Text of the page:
National Geographic : 1953 Feb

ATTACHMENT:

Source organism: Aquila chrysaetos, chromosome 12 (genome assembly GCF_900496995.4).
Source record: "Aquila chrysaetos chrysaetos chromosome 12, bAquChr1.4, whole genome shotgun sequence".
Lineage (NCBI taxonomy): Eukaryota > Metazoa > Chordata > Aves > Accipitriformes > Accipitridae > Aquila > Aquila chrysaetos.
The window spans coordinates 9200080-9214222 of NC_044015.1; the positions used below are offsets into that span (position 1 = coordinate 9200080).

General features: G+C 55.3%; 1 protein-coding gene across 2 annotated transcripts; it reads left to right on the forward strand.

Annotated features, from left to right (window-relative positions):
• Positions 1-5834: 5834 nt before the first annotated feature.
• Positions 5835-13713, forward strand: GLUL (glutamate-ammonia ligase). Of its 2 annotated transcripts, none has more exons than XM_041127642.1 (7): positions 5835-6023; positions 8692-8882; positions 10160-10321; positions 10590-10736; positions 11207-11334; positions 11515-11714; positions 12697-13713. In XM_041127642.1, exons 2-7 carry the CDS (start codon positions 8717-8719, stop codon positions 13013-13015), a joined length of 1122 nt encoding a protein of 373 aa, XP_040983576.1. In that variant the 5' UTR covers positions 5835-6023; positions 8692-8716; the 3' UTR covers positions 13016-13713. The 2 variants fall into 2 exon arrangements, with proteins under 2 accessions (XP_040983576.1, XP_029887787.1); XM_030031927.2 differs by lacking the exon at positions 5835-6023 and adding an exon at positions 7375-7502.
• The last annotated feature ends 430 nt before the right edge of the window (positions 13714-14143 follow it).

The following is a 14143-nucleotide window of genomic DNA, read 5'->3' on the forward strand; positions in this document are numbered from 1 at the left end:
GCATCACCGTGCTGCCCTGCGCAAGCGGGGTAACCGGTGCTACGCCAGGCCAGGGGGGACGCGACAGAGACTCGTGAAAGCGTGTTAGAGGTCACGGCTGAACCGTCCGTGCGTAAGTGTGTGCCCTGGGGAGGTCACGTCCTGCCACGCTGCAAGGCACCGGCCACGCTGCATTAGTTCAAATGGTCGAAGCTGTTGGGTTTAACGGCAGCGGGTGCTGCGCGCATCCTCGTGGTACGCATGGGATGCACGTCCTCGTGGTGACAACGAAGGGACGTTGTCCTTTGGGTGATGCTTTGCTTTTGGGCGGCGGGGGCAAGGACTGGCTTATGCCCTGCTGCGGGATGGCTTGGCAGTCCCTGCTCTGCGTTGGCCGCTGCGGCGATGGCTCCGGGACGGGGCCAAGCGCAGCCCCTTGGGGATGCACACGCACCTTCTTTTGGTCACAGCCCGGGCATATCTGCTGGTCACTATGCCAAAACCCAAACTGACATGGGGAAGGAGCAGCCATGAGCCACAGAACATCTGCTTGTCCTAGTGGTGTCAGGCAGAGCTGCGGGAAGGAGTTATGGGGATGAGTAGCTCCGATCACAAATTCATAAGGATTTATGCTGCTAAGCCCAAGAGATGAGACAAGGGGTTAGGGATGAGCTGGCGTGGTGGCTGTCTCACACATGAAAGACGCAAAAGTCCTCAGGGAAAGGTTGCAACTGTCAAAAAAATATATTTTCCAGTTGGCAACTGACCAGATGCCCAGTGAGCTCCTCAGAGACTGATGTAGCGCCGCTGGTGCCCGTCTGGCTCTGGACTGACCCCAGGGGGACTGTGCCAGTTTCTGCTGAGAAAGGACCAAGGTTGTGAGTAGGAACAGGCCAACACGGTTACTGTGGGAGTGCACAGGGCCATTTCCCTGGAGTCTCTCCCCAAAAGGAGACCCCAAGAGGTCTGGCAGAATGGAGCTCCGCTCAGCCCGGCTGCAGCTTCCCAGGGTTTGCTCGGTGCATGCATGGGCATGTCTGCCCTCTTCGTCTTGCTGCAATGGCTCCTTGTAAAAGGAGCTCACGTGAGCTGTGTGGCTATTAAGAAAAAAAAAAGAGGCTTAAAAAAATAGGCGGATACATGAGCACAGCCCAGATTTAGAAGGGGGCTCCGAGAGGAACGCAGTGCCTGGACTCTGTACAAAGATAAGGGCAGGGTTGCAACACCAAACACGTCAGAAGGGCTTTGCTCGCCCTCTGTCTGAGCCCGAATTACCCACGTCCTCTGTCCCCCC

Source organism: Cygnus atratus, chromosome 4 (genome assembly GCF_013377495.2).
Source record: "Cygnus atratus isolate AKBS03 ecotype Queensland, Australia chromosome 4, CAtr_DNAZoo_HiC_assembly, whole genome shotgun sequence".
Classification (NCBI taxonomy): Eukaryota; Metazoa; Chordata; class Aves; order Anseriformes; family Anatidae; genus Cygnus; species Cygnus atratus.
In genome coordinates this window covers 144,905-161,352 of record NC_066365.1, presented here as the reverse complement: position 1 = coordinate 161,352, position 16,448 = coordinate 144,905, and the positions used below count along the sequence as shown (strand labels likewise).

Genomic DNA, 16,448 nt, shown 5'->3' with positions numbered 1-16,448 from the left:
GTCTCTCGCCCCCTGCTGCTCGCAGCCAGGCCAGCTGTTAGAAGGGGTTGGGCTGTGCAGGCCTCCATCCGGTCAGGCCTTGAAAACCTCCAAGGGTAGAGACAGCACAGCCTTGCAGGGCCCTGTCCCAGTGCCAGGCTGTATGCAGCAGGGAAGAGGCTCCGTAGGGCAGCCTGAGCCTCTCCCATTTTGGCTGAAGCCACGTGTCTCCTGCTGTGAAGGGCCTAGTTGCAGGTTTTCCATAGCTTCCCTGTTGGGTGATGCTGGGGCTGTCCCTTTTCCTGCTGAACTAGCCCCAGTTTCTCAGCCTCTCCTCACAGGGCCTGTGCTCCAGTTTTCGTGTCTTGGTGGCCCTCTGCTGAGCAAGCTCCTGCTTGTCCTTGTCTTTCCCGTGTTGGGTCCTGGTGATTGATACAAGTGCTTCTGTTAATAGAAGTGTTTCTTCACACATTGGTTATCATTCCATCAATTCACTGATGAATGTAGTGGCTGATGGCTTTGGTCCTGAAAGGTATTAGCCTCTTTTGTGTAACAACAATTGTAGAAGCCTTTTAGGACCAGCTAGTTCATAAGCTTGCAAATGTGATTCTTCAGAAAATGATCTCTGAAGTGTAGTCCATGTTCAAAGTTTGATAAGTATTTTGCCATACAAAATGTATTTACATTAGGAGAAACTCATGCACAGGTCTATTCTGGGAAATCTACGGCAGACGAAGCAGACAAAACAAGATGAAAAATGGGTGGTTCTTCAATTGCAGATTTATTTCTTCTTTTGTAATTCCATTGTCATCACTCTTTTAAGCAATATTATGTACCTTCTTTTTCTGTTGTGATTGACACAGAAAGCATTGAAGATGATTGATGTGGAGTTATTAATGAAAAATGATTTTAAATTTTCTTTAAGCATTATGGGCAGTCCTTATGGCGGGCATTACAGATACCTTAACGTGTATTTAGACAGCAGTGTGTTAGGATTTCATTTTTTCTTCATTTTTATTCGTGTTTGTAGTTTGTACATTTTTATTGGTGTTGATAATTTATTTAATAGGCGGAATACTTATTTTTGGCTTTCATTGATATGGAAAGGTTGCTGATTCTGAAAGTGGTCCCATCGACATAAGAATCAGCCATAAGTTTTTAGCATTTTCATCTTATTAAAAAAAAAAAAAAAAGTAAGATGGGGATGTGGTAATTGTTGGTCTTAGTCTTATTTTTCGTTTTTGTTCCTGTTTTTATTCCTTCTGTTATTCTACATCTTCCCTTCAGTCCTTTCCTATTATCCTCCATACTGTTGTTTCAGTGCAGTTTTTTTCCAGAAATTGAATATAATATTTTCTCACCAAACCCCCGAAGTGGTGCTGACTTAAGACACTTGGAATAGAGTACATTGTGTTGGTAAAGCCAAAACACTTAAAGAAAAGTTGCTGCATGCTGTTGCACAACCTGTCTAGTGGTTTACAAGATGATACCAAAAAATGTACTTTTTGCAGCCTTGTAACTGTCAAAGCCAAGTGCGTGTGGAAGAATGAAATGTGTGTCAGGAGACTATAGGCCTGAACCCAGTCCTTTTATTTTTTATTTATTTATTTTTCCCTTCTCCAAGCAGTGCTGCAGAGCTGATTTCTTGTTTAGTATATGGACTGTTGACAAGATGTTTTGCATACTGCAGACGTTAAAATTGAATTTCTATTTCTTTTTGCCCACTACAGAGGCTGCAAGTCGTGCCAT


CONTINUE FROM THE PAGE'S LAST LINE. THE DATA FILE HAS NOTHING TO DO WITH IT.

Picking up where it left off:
Malaya Meets Its Emergency Embattled British and Malays Fight Red Terrorist Guerrillas, but Keep Vital Rubber and Tin Moving to the Free World 185 BY GEORGE W. LONG JWith Illustrations by National Geographic Photographer J. Baylor Roberts TREAD this," said the director of a large British rubber company in Malaya. "It's a letter from one of our plantation managers. Gives you some idea of what we're up against out here. Reports like this are routine these days." Taking the paper, I read of a hit-and-run raid by Red terrorists-of rubber trees by the hundreds slashed, equipment smashed, trucks burned, and workers intimidated. Tersely the final paragraph announced: "We deeply regret to advise that Mr. W. A. Puddicombe, our assistant, was murdered by Communists this morning." Grim Half-war Grips Malaya Such incidents, multiplied by thousands, make up the grim half-war that has gripped Malaya since mid-1948. With typical under statement the British there call it simply the "Emergency." In the dense jungle that blankets four-fifths of this lush, productive country lurk some 5,000 tattered and tough Communist guer rillas. They aim to wreck the country's economy, create chaos, and take control. Swift, elusive, quickly swallowed by the jungle, the terrorists are everywhere and no where. Surprise, sudden death, and gangster terrorism are their weapons. Striking against Asians and British alike, they ambush traffic, derail trains, attack villages, murder, burn, and rob. The Reds' prime targets, the war's "front lines," are Malaya's rich rubber estates and fabulous tin mines. Planters and engineers, wearing side arms and getting about in armored automobiles, live and work in death's shadow. Somehow, despite the Emergency, they manage to produce a third of the world's natural rubber and more than 35 percent of its tin (pages 187, 227). In the steady flow of these vital resources lies Malaya's vast importance to the free world. About the size of New York State, Malaya shares Southeast Asia's long Malay Peninsula with Thailand. It is a country of dramatic mountains clothed in jungle green, of palm fringed beaches, idyllic thatch-roofed villages, bustling towns, wild rivers, monsoon rains, tropic heat, and enervating humidity. At the southern tip of the peninsula, like a pendant, dangles the modern island city of Singapore (map, page 189). On a visit to Asian trouble spots, National Geographic photographer Joseph Baylor Rob erts and I flew to Singapore after a tour of embattled Indochina.* As our plane circled the city, we saw scores of freighters dotting its spacious anchorage. This strategic Crown Colony is still the busy "crossroads of the East." But in Singapore the Emergency seemed remote, although it filled the city's newspapers. Chief topics of conversation were business and money. Tight knots of serious men discussed the price of rubber, so important to Malaya. War in Korea had inflated rubber to five times its early 1950 value. When we arrived, the balloon had just burst and the price was sinking fast; later it steadied. For a close-up look at the Emergency, we journeyed into the strife-torn Federation of Malaya and then returned to Singapore. With us went British-born James Taylor, a veteran planter. Early in the twenties "Jungle Jim" began working on Malayan rubber estates. He became an American citizen in 1938 and hunted wild rubber in the Amazon's upper reaches during World War II. When the Japanese invaders left Malaya, he re turned. Jim can't stay away from rubber long. Although friends looked doubtful and shook their heads because of the "danger," we drove from Singapore to Kuala Lumpur, the Federa tion's capital, without incident. We found "K. L.," as it is called, a bustling city of 200,000-British colonial city, Malay village, and Chinese town rolled into one (p. 188). Jungle "Comforter" Shoots Lead Slugs To see a rubber plantation under the Emer gency, we drove from K. L. through rolling country to the 1,700-acre Tuan Mee estate. Rubber trees in orderly rows marched beside the curving road for miles. Jungle, wild and forbidding, lined our route in places. Quietly Jim laid his "comforter," a .45 automatic, on the seat beside him. * See, in the NATIONAL GEOGRAPHIC MAGhZINE: "Indochina Faces the Dragon," by George W. Long, September, 1952; "Portrait of Indochina," by W. Robert Moore and Maynard Owen Williams, April, 1951; and "Strife-torn Indochina," by W. Robert Moore, October, 1950.